Safety concerns prompt changes as Missoula homeless shelter

Posted at 9:38 AM, Aug 09, 2018
and last updated 2018-08-09 11:38:36-04

MISSOULA – The director of a Missoula’s largest homeless shelter says their decision to put a cap on how many people the facility can hold a night is driven by safety concerns as well as a desire to house people permanently.

A lottery is now in place to decide who will be permitted to stay overnight at the Poverello Center.

“That lottery will be drawn every day around 2 p.m., and then we’ll post that information in the afternoon for folks, so they’ll know and have time to plan for a place to stay that night," explained Poverello Center Executive Director Amy Allison Thompson.

The available beds at the Poverello Center are capped at 150 for the summer, and Thompson says that’s roughly how many are utilizing the shelter now. The cap is driven by safety concerns and a drive to house people more permanently.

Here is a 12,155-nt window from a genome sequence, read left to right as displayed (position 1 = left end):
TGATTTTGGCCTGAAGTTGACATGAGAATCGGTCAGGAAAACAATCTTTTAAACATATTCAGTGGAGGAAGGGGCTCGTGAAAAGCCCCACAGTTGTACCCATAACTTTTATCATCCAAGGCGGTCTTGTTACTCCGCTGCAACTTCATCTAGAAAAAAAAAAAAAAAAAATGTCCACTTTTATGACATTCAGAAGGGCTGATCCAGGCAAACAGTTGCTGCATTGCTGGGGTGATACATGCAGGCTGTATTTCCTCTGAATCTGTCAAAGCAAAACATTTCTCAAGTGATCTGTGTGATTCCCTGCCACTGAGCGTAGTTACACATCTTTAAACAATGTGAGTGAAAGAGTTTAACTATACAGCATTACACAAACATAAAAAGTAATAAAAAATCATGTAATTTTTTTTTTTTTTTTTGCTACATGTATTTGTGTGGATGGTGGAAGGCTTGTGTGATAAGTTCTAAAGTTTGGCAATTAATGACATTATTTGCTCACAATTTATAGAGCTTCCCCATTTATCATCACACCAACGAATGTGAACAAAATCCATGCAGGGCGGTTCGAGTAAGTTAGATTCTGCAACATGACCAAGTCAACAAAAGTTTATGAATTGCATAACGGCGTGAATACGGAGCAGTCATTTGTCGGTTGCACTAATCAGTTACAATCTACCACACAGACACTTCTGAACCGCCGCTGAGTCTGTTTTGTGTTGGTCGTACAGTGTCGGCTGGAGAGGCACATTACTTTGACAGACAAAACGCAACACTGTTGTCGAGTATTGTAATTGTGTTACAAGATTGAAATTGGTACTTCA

Several groups are excluded from the lottery including members of a medical respite and volunteer program, veterans and those involved with the center’s shelter program that actively works toward a permanent housing solution.

MTN News spoke with one of the clients outside the Poverello Center who said that they got on the shelter assistance program and it helps — but it doesn’t solve all of their problems. It’s still very difficult to find a place to stay in Missoula.

“What we’re telling folks is really just encouraging them to work with staff on a regular basis. If you’re working with staff on a regular basis and doing what we’re calling progress reports, you are able to secure a bed on a regular basis and get back on your feet," Allison Thompson said.

The Poverello Center is a partner in the multi-agency coordinated entry system that is working to find long-term housing solutions for Missoula’s homeless population.

It becomes even more dangerous to live outside in the winter as temperatures go down and Allison Thompson said they plan to add 25 more beds as the seasons change. 

Staff at the Poverello Center say they will make some exceptions to the lottery in extreme situations.